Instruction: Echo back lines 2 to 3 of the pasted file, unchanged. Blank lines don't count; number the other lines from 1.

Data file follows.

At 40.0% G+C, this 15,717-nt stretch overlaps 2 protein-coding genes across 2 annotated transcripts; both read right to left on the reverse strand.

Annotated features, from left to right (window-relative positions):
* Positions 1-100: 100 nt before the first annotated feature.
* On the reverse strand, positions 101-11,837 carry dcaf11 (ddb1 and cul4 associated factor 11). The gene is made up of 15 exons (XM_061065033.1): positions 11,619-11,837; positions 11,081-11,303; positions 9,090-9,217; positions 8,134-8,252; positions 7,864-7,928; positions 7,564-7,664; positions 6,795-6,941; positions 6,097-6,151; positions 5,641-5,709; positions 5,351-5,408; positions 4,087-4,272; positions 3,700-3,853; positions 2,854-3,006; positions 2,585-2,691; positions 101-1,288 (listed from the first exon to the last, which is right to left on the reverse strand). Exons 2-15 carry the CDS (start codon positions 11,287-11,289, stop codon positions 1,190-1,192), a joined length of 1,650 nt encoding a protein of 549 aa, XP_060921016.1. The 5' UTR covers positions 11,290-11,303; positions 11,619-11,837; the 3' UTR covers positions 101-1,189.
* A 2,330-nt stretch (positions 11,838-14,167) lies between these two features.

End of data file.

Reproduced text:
Annotated features, from left to right (window-relative positions):
* Positions 1-100: 100 nt before the first annotated feature.